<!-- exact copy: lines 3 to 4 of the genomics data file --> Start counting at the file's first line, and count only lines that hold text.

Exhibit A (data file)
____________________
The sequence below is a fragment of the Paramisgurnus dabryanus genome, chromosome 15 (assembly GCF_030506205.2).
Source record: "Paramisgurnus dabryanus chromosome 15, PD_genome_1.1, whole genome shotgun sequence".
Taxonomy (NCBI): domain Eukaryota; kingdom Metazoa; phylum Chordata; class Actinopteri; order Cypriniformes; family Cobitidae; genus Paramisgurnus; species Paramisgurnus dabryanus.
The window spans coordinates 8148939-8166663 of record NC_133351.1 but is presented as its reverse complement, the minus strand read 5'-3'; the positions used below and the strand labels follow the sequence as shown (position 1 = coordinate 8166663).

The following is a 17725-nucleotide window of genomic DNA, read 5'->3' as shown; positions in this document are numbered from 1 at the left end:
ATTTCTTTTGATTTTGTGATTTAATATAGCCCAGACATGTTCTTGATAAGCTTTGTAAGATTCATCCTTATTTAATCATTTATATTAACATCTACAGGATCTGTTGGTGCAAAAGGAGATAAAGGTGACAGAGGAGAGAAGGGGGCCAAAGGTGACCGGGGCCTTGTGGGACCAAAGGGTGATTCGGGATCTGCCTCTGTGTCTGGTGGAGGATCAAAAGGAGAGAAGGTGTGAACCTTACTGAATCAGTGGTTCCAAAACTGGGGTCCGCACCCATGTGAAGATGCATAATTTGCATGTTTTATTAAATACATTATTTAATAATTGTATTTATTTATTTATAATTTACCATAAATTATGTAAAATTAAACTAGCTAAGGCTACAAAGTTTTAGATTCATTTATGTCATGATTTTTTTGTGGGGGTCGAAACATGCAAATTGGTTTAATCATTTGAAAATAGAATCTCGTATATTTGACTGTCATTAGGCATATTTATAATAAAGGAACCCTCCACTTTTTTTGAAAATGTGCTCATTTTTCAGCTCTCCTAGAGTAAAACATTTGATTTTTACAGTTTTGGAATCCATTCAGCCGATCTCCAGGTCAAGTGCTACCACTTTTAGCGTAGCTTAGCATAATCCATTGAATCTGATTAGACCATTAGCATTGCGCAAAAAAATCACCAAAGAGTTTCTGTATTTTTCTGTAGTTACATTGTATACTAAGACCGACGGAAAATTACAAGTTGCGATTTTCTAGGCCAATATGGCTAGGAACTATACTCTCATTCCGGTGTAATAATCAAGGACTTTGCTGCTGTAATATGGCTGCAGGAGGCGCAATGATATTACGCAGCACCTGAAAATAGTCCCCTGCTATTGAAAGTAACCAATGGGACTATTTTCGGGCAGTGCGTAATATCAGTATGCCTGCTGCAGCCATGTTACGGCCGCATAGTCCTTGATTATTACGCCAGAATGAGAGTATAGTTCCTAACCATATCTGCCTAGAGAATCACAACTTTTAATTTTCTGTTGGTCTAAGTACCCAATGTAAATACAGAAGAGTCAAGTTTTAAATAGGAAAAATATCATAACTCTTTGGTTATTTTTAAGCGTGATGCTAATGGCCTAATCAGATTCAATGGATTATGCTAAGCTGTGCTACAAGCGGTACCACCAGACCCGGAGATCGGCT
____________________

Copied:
Taxonomy (NCBI): domain Eukaryota; kingdom Metazoa; phylum Chordata; class Actinopteri; order Cypriniformes; family Cobitidae; genus Paramisgurnus; species Paramisgurnus dabryanus.
The window spans coordinates 8148939-8166663 of record NC_133351.1 but is presented as its reverse complement, the minus strand read 5'-3'; the positions used below and the strand labels follow the sequence as shown (position 1 = coordinate 8166663).